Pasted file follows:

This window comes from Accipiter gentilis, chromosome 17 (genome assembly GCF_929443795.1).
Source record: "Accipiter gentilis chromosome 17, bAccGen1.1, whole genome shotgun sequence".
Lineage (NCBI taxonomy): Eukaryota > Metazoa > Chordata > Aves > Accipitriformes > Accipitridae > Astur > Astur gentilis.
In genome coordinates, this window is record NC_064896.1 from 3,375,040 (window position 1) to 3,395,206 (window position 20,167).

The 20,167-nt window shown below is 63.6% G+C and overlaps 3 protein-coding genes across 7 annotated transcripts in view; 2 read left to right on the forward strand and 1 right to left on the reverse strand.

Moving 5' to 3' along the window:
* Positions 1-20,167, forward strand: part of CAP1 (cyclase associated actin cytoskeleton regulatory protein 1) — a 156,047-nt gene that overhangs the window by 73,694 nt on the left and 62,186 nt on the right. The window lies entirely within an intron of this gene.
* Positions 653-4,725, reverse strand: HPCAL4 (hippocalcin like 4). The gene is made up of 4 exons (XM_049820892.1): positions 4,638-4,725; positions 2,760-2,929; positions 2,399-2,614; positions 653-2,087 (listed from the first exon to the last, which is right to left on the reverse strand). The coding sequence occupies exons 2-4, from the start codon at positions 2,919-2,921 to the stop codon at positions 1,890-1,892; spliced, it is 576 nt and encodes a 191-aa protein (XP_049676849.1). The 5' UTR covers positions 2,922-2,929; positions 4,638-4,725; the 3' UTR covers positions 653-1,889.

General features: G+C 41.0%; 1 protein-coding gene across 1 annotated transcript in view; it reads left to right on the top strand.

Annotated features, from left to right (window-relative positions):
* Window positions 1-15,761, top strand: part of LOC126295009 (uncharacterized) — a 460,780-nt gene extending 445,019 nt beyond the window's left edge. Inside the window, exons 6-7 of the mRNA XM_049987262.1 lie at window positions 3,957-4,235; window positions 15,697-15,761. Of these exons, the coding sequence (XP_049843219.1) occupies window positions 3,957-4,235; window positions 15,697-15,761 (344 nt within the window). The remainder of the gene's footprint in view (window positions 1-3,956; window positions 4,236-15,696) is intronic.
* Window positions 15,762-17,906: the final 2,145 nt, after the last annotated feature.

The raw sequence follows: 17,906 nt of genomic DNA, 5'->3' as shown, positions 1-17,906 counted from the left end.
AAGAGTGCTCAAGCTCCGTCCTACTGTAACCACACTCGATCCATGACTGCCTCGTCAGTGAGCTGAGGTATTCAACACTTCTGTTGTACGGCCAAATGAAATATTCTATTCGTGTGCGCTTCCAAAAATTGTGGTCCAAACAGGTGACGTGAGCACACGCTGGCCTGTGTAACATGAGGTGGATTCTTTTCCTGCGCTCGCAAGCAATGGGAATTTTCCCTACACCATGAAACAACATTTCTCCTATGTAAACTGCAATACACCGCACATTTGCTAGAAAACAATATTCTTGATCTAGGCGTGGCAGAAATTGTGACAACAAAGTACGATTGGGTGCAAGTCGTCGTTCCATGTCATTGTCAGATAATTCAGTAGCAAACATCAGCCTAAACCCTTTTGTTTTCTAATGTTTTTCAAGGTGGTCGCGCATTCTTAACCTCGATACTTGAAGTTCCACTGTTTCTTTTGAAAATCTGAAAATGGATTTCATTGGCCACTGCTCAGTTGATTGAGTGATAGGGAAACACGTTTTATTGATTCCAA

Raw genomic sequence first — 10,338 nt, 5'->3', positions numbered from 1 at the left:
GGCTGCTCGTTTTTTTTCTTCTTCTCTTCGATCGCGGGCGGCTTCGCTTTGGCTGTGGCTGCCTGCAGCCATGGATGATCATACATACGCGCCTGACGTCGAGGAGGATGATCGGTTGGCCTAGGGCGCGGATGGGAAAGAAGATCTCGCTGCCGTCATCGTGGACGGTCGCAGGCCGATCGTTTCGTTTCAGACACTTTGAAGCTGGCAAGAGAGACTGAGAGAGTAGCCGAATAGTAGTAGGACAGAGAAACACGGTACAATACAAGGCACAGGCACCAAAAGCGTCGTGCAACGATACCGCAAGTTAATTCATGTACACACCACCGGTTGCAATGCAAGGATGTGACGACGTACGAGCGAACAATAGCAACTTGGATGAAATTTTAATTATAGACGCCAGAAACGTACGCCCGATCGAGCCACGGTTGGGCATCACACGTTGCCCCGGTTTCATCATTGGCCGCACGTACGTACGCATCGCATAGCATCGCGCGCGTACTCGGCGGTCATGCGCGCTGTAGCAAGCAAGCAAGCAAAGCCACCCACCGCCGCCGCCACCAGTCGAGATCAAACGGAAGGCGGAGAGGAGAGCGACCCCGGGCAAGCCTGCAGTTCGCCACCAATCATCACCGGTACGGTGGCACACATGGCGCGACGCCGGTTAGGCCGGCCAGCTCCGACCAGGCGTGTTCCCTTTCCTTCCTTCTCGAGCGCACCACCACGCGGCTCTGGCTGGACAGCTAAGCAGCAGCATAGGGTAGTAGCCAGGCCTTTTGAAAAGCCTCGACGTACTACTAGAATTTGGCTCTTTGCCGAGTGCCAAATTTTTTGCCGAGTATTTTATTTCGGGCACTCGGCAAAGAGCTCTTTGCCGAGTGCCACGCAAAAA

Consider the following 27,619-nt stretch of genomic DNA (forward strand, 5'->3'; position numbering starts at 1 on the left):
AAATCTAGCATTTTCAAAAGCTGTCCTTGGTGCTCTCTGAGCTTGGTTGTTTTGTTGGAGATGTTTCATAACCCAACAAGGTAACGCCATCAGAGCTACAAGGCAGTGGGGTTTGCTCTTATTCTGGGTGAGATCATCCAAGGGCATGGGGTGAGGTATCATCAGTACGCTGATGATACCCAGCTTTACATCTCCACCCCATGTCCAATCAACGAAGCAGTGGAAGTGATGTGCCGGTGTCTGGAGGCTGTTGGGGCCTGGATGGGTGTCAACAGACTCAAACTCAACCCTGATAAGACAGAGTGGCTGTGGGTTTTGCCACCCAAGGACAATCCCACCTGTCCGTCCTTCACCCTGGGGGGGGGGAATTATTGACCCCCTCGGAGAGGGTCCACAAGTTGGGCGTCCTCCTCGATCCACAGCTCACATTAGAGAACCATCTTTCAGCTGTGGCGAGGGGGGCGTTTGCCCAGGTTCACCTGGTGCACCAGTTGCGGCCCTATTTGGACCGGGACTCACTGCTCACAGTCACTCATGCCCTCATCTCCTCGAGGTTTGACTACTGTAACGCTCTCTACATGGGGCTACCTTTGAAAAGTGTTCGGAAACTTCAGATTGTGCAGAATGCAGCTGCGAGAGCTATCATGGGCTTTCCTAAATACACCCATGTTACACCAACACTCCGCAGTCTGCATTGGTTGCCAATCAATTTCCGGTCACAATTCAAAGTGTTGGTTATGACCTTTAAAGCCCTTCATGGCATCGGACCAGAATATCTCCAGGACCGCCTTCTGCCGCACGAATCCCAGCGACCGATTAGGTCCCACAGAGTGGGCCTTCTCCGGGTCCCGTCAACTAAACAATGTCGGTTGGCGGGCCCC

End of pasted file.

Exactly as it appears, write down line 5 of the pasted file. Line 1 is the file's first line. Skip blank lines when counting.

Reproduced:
The 20,167-nt window shown below is 63.6% G+C and overlaps 3 protein-coding genes across 7 annotated transcripts in view; 2 read left to right on the forward strand and 1 right to left on the reverse strand.